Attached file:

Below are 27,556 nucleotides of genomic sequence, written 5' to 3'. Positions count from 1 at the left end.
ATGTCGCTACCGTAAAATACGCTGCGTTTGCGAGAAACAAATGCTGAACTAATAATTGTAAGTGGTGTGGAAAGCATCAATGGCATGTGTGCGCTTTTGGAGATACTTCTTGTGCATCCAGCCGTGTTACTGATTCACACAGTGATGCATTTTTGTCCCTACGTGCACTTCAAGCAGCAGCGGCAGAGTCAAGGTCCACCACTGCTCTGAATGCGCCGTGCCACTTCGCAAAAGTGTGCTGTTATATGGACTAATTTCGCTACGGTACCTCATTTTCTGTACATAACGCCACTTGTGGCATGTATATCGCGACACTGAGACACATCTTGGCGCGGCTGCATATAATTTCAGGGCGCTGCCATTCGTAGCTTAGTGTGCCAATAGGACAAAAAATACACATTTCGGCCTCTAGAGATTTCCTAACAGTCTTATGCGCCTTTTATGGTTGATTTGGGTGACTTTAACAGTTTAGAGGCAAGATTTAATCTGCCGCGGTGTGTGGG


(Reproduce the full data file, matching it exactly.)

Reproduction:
Below are 27,556 nucleotides of genomic sequence, written 5' to 3'. Positions count from 1 at the left end.
ATGTCGCTACCGTAAAATACGCTGCGTTTGCGAGAAACAAATGCTGAACTAATAATTGTAAGTGGTGTGGAAAGCATCAATGGCATGTGTGCGCTTTTGGAGATACTTCTTGTGCATCCAGCCGTGTTACTGATTCACACAGTGATGCATTTTTGTCCCTACGTGCACTTCAAGCAGCAGCGGCAGAGTCAAGGTCCACCACTGCTCTGAATGCGCCGTGCCACTTCGCAAAAGTGTGCTGTTATATGGACTAATTTCGCTACGGTACCTCATTTTCTGTACATAACGCCACTTGTGGCATGTATATCGCGACACTGAGACACATCTTGGCGCGGCTGCATATAATTTCAGGGCGCTGCCATTCGTAGCTTAGTGTGCCAATAGGACAAAAAATACACATTTCGGCCTCTAGAGATTTCCTAACAGTCTTATGCGCCTTTTATGGTTGATTTGGGTGACTTTAACAGTTTAGAGGCAAGATTTAATCTGCCGCGGTGTGTGGG